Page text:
Duncan over at Scratchy Noise posted up an early Betty Wright single the other day. It got me all nostalgic for my earliest days of buying records - Betty Wright’s album “I Love The Way You Love” being one of the first soul albums I bought. (Incidentally I have come to realise I set the bar high early on).
So I went to dig out some of those early purchases. By the time I acquired that Betty Wright album I already had a few soul singles. Quite a few of these were on the Fame label (Candi Staton – of course).This is primarily why I bought this Tommy Strand 45, because it was on Fame, and also I bet because it had the magic word funky in the song title. I bought it blind wanting to know if every release on the Fame label was as good as Candi’s 45s. This was before the internet (before PCs even) and before compilations of rare soul were commonplace and, without a circle of friends into the same the sort of music as I found myself gravitating towards, a weekly (if you were lucky) specialist radio show or a blind punt on a record off a mailing list was about the only I was going to discover more great soul and funk music. I played this record a few times but my lasting impression was that it didn’t quite hit the spot – not quite soulful enough and not quite funky enough (say in a James Brown way), and I think I was a bit disappointed that the singer sounded white.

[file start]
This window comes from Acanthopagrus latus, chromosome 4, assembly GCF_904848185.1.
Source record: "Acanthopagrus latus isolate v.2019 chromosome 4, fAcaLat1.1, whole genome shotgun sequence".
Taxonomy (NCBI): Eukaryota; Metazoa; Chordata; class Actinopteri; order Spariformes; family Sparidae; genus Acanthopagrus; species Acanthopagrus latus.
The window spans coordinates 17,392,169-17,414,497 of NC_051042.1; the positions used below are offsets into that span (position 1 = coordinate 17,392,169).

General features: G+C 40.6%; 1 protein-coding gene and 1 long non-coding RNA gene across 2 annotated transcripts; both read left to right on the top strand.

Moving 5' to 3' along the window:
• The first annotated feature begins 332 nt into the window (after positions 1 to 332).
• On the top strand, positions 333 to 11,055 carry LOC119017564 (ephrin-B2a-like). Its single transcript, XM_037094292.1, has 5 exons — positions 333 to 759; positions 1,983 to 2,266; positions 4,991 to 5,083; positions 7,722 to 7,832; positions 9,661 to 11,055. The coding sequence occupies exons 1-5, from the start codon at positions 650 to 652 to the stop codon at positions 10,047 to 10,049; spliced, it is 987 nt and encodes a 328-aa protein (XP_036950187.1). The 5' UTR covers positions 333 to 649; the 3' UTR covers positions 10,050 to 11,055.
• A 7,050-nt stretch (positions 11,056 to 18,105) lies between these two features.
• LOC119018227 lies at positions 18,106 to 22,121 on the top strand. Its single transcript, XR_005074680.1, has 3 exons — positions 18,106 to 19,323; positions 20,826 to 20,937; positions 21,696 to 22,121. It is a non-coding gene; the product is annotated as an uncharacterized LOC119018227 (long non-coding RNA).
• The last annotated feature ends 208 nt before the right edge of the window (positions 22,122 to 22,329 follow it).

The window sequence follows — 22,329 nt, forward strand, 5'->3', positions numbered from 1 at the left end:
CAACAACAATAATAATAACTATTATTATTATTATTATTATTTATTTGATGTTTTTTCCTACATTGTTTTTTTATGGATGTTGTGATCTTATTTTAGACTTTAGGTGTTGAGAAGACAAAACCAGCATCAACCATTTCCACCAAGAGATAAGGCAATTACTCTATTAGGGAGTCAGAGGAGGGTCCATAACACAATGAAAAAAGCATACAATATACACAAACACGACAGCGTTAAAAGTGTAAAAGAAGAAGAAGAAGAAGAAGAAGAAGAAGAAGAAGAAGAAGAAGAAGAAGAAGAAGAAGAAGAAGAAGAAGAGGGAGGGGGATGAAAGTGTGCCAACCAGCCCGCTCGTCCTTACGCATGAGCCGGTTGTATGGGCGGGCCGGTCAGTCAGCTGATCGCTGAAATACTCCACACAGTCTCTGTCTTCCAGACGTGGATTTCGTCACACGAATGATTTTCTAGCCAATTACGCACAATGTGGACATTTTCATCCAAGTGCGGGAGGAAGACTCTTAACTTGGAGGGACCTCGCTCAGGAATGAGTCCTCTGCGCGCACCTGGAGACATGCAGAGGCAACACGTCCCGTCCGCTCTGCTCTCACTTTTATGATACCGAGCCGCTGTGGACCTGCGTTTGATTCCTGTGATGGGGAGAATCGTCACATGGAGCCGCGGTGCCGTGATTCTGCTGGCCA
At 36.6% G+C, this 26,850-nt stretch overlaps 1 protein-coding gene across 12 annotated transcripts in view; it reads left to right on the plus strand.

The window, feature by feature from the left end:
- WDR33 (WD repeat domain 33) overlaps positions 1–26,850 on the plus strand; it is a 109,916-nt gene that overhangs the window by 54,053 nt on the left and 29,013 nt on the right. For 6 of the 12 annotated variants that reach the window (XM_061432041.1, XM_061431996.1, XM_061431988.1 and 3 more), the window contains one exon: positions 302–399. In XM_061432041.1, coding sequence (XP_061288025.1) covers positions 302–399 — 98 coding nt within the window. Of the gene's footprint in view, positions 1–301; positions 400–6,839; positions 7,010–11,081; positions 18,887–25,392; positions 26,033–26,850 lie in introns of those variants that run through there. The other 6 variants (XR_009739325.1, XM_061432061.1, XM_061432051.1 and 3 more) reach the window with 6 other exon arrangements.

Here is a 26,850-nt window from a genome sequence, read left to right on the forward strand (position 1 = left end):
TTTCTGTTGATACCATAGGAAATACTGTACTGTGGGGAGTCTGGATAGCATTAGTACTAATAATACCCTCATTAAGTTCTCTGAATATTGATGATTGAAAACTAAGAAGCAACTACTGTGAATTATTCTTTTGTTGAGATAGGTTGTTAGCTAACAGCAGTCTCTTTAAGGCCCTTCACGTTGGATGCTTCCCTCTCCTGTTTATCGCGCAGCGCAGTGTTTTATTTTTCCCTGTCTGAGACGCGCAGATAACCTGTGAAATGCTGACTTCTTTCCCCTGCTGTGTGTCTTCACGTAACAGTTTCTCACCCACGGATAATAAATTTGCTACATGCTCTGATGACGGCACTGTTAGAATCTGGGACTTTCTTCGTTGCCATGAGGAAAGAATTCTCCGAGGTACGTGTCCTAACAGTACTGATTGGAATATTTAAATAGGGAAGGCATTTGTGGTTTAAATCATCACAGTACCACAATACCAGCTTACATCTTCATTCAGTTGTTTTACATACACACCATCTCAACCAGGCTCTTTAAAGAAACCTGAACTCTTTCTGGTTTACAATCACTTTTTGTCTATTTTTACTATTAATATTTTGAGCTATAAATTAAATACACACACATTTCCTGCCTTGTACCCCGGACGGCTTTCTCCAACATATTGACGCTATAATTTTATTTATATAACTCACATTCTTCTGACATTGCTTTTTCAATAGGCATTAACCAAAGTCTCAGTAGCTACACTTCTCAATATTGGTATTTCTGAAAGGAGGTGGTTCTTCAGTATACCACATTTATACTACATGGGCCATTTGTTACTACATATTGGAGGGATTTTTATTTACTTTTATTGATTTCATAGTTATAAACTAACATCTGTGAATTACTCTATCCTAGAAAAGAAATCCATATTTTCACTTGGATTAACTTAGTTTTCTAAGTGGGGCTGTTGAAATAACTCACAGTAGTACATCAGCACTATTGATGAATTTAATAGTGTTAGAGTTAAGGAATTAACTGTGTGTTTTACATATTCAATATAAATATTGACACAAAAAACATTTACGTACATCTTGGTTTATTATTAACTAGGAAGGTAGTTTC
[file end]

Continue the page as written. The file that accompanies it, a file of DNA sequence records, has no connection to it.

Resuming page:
So I put this 45 on the turntable the other night not expecting to be bowled over, but I was wrong! Like a good wine this single has aged well, or was I just too dismissive of it in the first place all those years ago. In fact the top side of this record could be said to be comprehensively funky – the lyrics use the word funky in its original connotation, i.e. to describe something bad, and the groove is FUNKY in the way that you just can’t keep still.
The wonders of the Internet have now allowed me to find out a bit more about Tommy Strand & The Upper Hand. Tommy was active in the Palm Beach, Florida area through a good part of the 60s and into the 70s. An early band were called The Accents but by ‘66/’67 he was playing as Tommy Strand & The Upper Hand. The then soon to be bassist of Weather Report, Jaco Pastorius, spent a year or two in the band in the early 70s.
I haven’t been able to find anything on how Floridian Tommy Strand managed to end up on Rick Hall’s legendary Alabama based label, but he did stick around on the label for another release – “Am I Grooving You” in 1971. I also don’t know if The Upper Hand were alone on this track, or ably assisted by some of Fame staff musicians.
Some reminiscing of the band and the Florida venues by ex band members and local fans can be found here.
I have also just discovered that this record is in fact a cover. I noticed Calvin Arnold in the writing credits and did wonder, and yes Calvin Arnold himself released “Funky Way” as a 45 and it made the US Top 100 in January 1968. Tommy Strand’s version is very different and a lot harder and faster, which is good because I for one don’t like or see the point in covers that slavishly follow the mould of the original. You can compare and contrast because yes, of course, I found Calvin Arnold’s original version on YouTube: